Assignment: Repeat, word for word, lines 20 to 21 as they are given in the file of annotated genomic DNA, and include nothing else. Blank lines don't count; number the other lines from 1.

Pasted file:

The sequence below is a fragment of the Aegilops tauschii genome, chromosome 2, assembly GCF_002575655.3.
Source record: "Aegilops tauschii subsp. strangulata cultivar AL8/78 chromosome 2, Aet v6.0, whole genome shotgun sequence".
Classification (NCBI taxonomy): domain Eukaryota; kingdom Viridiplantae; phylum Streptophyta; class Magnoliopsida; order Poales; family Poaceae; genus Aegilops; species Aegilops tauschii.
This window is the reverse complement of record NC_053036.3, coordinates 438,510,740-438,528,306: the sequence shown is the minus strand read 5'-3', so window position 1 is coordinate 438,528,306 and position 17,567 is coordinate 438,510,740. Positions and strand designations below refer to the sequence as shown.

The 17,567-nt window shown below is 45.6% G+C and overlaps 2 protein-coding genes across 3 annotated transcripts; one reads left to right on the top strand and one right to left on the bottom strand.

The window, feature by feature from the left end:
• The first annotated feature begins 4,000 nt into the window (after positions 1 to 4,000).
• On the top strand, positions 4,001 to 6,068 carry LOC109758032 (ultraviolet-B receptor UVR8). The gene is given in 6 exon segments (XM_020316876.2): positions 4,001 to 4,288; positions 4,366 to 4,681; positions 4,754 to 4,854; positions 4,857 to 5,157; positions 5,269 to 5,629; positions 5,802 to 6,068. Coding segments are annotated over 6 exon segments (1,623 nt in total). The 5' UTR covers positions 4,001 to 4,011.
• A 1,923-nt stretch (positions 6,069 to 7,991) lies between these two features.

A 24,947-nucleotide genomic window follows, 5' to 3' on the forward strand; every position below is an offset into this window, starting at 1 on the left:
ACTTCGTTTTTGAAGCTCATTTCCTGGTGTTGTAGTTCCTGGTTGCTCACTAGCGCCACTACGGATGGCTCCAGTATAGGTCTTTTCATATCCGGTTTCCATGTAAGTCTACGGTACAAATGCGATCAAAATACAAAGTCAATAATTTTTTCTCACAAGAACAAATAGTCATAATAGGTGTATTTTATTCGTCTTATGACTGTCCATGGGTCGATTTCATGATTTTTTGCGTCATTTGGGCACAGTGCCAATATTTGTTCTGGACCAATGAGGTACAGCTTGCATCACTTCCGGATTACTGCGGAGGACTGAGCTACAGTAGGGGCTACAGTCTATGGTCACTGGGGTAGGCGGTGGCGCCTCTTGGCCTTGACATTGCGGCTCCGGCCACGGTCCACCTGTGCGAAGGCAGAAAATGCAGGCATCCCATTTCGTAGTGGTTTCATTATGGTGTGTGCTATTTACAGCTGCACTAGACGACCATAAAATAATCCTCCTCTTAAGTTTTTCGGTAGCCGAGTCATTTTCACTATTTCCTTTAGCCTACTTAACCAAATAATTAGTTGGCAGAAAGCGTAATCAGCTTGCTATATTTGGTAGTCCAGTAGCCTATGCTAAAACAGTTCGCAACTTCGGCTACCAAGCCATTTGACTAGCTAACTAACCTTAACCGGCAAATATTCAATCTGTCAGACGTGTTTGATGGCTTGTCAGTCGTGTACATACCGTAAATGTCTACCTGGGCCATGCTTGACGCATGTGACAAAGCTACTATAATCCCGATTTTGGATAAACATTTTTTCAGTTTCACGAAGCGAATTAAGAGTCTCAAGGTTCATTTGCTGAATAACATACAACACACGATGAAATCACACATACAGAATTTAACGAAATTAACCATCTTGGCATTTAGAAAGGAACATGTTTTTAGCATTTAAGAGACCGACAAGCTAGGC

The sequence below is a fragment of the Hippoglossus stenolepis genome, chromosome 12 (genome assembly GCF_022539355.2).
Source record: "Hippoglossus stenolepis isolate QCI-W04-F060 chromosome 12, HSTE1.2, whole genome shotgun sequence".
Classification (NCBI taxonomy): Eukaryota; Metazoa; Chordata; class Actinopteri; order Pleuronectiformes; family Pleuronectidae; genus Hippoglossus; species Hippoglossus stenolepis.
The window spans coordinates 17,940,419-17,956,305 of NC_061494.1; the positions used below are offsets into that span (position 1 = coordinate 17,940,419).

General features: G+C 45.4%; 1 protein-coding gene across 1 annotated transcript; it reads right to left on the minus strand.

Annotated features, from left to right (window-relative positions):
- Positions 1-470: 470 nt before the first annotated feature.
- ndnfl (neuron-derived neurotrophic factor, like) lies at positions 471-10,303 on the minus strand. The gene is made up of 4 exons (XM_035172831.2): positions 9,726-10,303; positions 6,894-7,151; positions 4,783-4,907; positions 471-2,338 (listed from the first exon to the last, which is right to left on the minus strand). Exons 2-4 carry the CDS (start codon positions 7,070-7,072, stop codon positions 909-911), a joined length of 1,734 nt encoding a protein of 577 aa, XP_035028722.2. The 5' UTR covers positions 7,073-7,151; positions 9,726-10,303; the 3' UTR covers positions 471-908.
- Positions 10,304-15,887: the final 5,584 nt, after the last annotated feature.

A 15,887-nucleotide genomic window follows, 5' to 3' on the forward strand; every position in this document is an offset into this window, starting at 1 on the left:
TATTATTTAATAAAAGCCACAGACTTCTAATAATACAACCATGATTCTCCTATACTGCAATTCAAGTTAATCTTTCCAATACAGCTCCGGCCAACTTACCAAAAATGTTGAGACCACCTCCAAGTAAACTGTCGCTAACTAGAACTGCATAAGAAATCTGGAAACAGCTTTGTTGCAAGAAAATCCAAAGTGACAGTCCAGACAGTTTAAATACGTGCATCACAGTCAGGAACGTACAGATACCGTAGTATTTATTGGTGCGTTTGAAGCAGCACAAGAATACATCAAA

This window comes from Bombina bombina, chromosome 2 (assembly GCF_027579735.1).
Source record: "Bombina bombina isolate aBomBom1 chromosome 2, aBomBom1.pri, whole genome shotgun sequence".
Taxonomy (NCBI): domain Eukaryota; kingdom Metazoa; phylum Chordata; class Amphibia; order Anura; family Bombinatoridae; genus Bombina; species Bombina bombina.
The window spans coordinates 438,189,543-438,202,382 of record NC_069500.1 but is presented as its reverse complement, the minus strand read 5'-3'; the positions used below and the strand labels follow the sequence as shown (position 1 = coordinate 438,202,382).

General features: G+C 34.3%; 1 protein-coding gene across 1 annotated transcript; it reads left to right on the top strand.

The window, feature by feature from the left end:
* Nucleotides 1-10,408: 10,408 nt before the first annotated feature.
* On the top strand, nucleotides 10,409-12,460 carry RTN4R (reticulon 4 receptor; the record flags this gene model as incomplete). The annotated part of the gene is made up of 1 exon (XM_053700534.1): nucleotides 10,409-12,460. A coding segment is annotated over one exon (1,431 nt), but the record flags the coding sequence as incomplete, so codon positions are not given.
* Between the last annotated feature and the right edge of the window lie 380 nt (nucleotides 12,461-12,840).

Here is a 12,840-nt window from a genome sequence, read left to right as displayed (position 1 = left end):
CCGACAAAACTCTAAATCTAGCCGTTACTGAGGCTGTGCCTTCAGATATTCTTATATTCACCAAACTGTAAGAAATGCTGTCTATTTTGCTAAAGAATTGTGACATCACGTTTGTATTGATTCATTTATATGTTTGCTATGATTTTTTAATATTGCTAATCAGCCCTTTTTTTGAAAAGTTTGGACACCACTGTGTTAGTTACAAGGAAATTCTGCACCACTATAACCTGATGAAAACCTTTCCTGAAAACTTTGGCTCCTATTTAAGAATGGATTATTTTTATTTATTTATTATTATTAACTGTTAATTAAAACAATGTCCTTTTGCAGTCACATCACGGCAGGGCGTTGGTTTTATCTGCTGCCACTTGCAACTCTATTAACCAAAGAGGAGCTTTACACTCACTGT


- Positions 10,304-15,887: the final 5,584 nt, after the last annotated feature.

A 15,887-nucleotide genomic window follows, 5' to 3' on the forward strand; every position in this document is an offset into this window, starting at 1 on the left: